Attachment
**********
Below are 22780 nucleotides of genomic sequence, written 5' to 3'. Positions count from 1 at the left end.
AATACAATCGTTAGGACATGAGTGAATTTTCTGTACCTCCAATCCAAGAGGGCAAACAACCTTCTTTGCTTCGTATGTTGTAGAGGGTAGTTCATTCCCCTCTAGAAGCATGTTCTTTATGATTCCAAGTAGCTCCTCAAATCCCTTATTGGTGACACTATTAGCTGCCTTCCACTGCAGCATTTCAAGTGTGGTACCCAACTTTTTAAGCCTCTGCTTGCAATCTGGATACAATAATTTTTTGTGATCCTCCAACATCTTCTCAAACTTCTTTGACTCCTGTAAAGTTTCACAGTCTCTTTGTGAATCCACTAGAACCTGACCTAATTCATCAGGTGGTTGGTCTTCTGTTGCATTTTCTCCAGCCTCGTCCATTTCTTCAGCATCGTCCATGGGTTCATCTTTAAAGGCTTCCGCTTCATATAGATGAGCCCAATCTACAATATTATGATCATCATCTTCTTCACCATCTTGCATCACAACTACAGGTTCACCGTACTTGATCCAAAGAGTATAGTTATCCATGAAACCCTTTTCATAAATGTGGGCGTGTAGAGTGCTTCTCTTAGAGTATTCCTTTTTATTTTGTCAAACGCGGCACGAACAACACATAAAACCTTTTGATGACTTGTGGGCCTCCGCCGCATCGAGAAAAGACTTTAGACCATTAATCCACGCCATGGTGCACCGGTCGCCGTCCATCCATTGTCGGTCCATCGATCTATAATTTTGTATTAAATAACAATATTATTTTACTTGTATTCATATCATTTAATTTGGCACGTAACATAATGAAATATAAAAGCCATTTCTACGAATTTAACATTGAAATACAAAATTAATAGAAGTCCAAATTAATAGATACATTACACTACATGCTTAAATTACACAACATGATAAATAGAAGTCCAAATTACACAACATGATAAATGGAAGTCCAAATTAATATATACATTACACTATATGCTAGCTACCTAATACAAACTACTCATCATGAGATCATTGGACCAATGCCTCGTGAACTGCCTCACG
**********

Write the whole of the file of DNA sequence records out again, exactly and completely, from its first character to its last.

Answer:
Below are 22780 nucleotides of genomic sequence, written 5' to 3'. Positions count from 1 at the left end.
AATACAATCGTTAGGACATGAGTGAATTTTCTGTACCTCCAATCCAAGAGGGCAAACAACCTTCTTTGCTTCGTATGTTGTAGAGGGTAGTTCATTCCCCTCTAGAAGCATGTTCTTTATGATTCCAAGTAGCTCCTCAAATCCCTTATTGGTGACACTATTAGCTGCCTTCCACTGCAGCATTTCAAGTGTGGTACCCAACTTTTTAAGCCTCTGCTTGCAATCTGGATACAATAATTTTTTGTGATCCTCCAACATCTTCTCAAACTTCTTTGACTCCTGTAAAGTTTCACAGTCTCTTTGTGAATCCACTAGAACCTGACCTAATTCATCAGGTGGTTGGTCTTCTGTTGCATTTTCTCCAGCCTCGTCCATTTCTTCAGCATCGTCCATGGGTTCATCTTTAAAGGCTTCCGCTTCATATAGATGAGCCCAATCTACAATATTATGATCATCATCTTCTTCACCATCTTGCATCACAACTACAGGTTCACCGTACTTGATCCAAAGAGTATAGTTATCCATGAAACCCTTTTCATAAATGTGGGCGTGTAGAGTGCTTCTCTTAGAGTATTCCTTTTTATTTTGTCAAACGCGGCACGAACAACACATAAAACCTTTTGATGACTTGTGGGCCTCCGCCGCATCGAGAAAAGACTTTAGACCATTAATCCACGCCATGGTGCACCGGTCGCCGTCCATCCATTGTCGGTCCATCGATCTATAATTTTGTATTAAATAACAATATTATTTTACTTGTATTCATATCATTTAATTTGGCACGTAACATAATGAAATATAAAAGCCATTTCTACGAATTTAACATTGAAATACAAAATTAATAGAAGTCCAAATTAATAGATACATTACACTACATGCTTAAATTACACAACATGATAAATAGAAGTCCAAATTACACAACATGATAAATGGAAGTCCAAATTAATATATACATTACACTATATGCTAGCTACCTAATACAAACTACTCATCATGAGATCATTGGACCAATGCCTCGTGAACTGCCTCACG